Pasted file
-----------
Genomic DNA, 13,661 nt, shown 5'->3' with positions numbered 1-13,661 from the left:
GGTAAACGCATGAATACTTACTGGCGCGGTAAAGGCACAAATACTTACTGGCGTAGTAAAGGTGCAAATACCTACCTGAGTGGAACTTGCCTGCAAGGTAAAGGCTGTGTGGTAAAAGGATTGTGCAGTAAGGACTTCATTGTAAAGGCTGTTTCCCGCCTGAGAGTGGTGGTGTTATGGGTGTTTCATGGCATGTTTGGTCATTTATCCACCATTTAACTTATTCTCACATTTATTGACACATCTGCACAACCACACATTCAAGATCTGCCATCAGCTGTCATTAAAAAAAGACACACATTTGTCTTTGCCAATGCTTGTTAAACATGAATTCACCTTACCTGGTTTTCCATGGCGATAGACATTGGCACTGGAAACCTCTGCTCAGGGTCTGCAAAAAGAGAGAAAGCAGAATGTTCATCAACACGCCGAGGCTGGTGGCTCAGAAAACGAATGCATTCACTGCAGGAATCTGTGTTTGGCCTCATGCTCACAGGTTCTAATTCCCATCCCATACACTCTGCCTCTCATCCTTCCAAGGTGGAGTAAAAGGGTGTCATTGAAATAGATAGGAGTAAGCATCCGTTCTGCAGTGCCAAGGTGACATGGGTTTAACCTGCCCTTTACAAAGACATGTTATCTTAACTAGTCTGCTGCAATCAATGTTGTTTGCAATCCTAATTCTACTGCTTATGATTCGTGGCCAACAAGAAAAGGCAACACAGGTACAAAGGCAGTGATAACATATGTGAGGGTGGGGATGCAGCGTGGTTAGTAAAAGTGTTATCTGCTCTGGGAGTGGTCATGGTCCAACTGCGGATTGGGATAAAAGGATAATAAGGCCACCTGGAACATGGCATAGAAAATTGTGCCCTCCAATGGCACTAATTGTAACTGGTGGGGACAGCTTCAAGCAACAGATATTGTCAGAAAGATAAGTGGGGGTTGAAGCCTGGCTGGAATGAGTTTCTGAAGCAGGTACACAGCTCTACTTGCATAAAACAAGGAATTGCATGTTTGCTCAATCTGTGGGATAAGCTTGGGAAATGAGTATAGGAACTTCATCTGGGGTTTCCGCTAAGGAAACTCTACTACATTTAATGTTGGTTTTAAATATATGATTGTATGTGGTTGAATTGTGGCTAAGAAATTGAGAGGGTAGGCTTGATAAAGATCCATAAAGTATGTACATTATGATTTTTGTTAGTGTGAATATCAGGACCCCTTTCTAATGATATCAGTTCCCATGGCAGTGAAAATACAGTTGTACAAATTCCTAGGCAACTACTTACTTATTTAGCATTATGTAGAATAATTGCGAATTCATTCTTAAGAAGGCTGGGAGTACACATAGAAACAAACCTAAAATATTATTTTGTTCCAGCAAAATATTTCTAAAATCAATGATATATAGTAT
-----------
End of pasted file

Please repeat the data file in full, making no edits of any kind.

Genomic DNA, 13,661 nt, shown 5'->3' with positions numbered 1-13,661 from the left:
GGTAAACGCATGAATACTTACTGGCGCGGTAAAGGCACAAATACTTACTGGCGTAGTAAAGGTGCAAATACCTACCTGAGTGGAACTTGCCTGCAAGGTAAAGGCTGTGTGGTAAAAGGATTGTGCAGTAAGGACTTCATTGTAAAGGCTGTTTCCCGCCTGAGAGTGGTGGTGTTATGGGTGTTTCATGGCATGTTTGGTCATTTATCCACCATTTAACTTATTCTCACATTTATTGACACATCTGCACAACCACACATTCAAGATCTGCCATCAGCTGTCATTAAAAAAAGACACACATTTGTCTTTGCCAATGCTTGTTAAACATGAATTCACCTTACCTGGTTTTCCATGGCGATAGACATTGGCACTGGAAACCTCTGCTCAGGGTCTGCAAAAAGAGAGAAAGCAGAATGTTCATCAACACGCCGAGGCTGGTGGCTCAGAAAACGAATGCATTCACTGCAGGAATCTGTGTTTGGCCTCATGCTCACAGGTTCTAATTCCCATCCCATACACTCTGCCTCTCATCCTTCCAAGGTGGAGTAAAAGGGTGTCATTGAAATAGATAGGAGTAAGCATCCGTTCTGCAGTGCCAAGGTGACATGGGTTTAACCTGCCCTTTACAAAGACATGTTATCTTAACTAGTCTGCTGCAATCAATGTTGTTTGCAATCCTAATTCTACTGCTTATGATTCGTGGCCAACAAGAAAAGGCAACACAGGTACAAAGGCAGTGATAACATATGTGAGGGTGGGGATGCAGCGTGGTTAGTAAAAGTGTTATCTGCTCTGGGAGTGGTCATGGTCCAACTGCGGATTGGGATAAAAGGATAATAAGGCCACCTGGAACATGGCATAGAAAATTGTGCCCTCCAATGGCACTAATTGTAACTGGTGGGGACAGCTTCAAGCAACAGATATTGTCAGAAAGATAAGTGGGGGTTGAAGCCTGGCTGGAATGAGTTTCTGAAGCAGGTACACAGCTCTACTTGCATAAAACAAGGAATTGCATGTTTGCTCAATCTGTGGGATAAGCTTGGGAAATGAGTATAGGAACTTCATCTGGGGTTTCCGCTAAGGAAACTCTACTACATTTAATGTTGGTTTTAAATATATGATTGTATGTGGTTGAATTGTGGCTAAGAAATTGAGAGGGTAGGCTTGATAAAGATCCATAAAGTATGTACATTATGATTTTTGTTAGTGTGAATATCAGGACCCCTTTCTAATGATATCAGTTCCCATGGCAGTGAAAATACAGTTGTACAAATTCCTAGGCAACTACTTACTTATTTAGCATTATGTAGAATAATTGCGAATTCATTCTTAAGAAGGCTGGGAGTACACATAGAAACAAACCTAAAATATTATTTTGTTCCAGCAAAATATTTCTAAAATCAATGATATATAGTAT